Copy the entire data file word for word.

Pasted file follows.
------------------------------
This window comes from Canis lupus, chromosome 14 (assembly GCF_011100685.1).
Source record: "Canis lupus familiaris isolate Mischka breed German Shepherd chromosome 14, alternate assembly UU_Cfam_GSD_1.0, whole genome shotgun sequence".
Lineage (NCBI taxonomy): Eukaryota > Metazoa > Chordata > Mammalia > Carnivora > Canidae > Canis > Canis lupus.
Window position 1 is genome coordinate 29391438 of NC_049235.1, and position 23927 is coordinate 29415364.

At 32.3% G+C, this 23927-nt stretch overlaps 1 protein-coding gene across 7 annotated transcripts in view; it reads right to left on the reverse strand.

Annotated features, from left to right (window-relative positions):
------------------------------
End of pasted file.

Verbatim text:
This window comes from Canis lupus, chromosome 14 (assembly GCF_011100685.1).
Source record: "Canis lupus familiaris isolate Mischka breed German Shepherd chromosome 14, alternate assembly UU_Cfam_GSD_1.0, whole genome shotgun sequence".
Lineage (NCBI taxonomy): Eukaryota > Metazoa > Chordata > Mammalia > Carnivora > Canidae > Canis > Canis lupus.
Window position 1 is genome coordinate 29391438 of NC_049235.1, and position 23927 is coordinate 29415364.

At 32.3% G+C, this 23927-nt stretch overlaps 1 protein-coding gene across 7 annotated transcripts in view; it reads right to left on the reverse strand.

Annotated features, from left to right (window-relative positions):